Six BPHS athletes attend annual Sportsmanship Summit

John+Harmon%2C+Eric+Chalus%2C+Jason+Muench%2C+Olivia+Westphal%2C+Alexa+Psotka%2C+and+Emily+Carter+at+the+WPIAL+Sportsmanship+Summit
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Six BPHS athletes attend annual Sportsmanship Summit

John Harmon, Eric Chalus, Jason Muench, Olivia Westphal, Alexa Psotka, and Emily Carter at the WPIAL Sportsmanship Summit

John Harmon, Eric Chalus, Jason Muench, Olivia Westphal, Alexa Psotka, and Emily Carter at the WPIAL Sportsmanship Summit

Dan Sloan

John Harmon, Eric Chalus, Jason Muench, Olivia Westphal, Alexa Psotka, and Emily Carter at the WPIAL Sportsmanship Summit

Dan Sloan

Dan Sloan

John Harmon, Eric Chalus, Jason Muench, Olivia Westphal, Alexa Psotka, and Emily Carter at the WPIAL Sportsmanship Summit

Olivia Westphal, Social Media Editor

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The WPIAL’s annual Sportsmanship Summit was held this past Thursday, Nov. 14 at Heinz History Center & Sports Museum. This event, organized by Associate Executive Director Amy Scheuneman is held every year with numerous schools attending.

John Harmon, Eric Chalus, Jr., Jason Muench, Alexa Psotka, Emily Carter, and Olivia Westphal represented BPHS.

First, they covered “What is Sportsmanship?”. Basically, it was explained as respect. They emphasized how players, coaches, and fans need to respect everyone involved in the game. More and more instances are occurring where people are not respecting each other in a game. So, this summit was to bring the schools together hoping that the people who attended would pass along the information to their teams.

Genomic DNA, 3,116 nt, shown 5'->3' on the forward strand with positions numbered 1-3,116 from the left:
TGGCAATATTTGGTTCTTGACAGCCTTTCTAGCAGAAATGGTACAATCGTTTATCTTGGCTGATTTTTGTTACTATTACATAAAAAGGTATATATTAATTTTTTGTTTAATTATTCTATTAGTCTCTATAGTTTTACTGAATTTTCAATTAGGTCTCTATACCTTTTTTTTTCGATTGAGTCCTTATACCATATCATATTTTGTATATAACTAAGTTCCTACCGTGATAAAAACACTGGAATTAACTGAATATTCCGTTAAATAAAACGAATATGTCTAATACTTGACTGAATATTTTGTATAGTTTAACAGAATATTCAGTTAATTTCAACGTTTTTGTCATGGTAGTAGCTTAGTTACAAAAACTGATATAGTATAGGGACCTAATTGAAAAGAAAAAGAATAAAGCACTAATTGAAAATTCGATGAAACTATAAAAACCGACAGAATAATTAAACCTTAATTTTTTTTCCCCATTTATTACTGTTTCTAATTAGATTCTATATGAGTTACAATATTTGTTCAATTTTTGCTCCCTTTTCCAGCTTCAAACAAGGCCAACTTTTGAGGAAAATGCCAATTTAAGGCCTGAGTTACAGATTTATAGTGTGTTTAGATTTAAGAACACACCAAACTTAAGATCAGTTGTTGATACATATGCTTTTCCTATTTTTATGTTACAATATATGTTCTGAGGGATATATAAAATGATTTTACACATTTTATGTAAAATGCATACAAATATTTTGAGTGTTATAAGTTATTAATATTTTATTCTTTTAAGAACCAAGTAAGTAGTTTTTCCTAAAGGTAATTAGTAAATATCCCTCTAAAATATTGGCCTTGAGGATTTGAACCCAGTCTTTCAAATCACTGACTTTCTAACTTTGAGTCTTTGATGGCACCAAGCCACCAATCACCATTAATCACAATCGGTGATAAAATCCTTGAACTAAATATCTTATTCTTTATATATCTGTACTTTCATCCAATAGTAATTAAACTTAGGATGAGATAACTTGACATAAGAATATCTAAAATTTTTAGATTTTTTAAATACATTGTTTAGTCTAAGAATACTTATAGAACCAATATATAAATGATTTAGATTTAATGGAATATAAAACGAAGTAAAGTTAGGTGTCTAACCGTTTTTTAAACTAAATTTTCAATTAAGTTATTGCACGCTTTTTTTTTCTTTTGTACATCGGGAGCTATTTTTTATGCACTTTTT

Next, they had a panel of six media people from around the Pittsburgh area. The six panelists were Eleanor Bailey, Observer-Reporter and The Almanac (South); Andrew Chiappazzi, Beaver County Times (West); John Enrietto, Butler Eagle (North); Chris Harlan, TribLIVE HSSN; Paul Schoefield, TribLIVE HSSN (West); and Mike White, Pittsburgh Post-Gazette. They gave us their perception of what sportsmanship is to them. They told stories on when they saw sportsmanship and told us who was the most rememberable moment of sportsmanship.

Eric Chalus said, “I thought the panel was really cool and it gave some pretty good tips.”

After that, the boys and girls were split into two groups. First, the girls went and took a tour of the History Center and Sports Museum. They had to find an athlete from the sports museum who displayed remarkable sportsmanship. Once they have found that person, they sent out a tweet of who it was and what they did. As the girls were doing that the boys were listening and interacting with a group called (PAAR). PAAR stands for Pittsburgh Action Against Rape. This group gave us scenarios and we had to give solutions.

“Seeing all the athletes from Pittsburgh doing these great things was pretty exciting,” said John Harmon.

Continuing, the next speaker that spoke was Dr. Karen Hall. Karen is the ESPN3 color Analyst and Leadership Learning Lab Facilitator. The reason that she spoke was for her high school actions. She was the first African American girl at her school and the first to play on a basketball team. She shared stories where she had every right to be rude, but she decided to be respectful and kind.

Lastly, the WPIAL Sportsmanship Committee gave out the 2018-2019 Sportsmanship Awards. Every year they give out four awards. This year the four schools were Seneca Valley, Peters Township, West Greene, and Winchester Thurston. To win an award your school’s sports teams have to display excellent sportsmanship throughout the seasons.

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